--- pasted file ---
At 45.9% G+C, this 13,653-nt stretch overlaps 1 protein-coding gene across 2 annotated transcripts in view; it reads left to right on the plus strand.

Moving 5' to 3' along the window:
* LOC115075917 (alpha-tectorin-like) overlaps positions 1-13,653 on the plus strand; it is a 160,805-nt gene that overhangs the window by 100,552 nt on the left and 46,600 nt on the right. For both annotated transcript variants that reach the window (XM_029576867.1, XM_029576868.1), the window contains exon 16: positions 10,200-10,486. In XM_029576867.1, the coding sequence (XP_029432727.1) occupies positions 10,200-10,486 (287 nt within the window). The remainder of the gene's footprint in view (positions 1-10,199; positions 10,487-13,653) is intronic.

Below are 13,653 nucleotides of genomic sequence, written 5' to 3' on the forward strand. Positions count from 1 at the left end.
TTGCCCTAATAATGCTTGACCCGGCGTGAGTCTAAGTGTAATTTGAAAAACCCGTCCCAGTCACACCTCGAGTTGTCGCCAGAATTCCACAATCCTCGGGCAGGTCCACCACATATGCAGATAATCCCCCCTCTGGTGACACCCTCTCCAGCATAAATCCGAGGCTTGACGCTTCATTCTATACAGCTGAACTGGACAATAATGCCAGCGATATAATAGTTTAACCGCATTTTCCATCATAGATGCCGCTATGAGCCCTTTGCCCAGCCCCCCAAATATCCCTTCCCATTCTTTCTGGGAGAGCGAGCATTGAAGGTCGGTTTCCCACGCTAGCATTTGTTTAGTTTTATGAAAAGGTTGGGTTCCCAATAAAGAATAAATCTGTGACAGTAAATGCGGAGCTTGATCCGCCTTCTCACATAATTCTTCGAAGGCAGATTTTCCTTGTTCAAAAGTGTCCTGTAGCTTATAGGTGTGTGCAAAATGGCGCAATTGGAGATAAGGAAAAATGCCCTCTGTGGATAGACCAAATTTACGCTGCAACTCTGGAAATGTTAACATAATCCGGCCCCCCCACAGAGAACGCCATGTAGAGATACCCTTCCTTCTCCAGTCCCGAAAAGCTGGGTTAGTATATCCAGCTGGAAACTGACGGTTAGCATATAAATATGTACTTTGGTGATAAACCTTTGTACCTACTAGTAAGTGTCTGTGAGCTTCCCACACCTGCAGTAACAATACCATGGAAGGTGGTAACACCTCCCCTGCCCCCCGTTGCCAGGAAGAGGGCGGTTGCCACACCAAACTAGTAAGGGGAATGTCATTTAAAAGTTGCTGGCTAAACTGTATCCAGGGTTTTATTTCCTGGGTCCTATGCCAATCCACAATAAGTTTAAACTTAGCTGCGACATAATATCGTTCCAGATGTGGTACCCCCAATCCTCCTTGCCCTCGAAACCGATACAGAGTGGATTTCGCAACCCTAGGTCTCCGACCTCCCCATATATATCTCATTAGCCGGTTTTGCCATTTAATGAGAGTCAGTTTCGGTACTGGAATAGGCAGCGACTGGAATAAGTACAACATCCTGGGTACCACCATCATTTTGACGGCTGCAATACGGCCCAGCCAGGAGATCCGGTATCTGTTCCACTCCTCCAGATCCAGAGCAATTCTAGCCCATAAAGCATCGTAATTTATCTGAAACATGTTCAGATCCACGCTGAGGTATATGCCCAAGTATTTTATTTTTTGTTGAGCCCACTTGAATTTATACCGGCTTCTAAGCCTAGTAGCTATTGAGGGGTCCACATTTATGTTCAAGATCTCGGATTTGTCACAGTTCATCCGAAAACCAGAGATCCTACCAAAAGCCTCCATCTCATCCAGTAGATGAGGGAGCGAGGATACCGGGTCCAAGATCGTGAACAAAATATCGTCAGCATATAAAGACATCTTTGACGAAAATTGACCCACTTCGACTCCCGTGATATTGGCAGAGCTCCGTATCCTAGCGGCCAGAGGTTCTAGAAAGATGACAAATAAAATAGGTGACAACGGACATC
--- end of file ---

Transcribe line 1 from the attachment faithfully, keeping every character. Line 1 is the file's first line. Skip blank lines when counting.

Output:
At 45.9% G+C, this 13,653-nt stretch overlaps 1 protein-coding gene across 2 annotated transcripts in view; it reads left to right on the plus strand.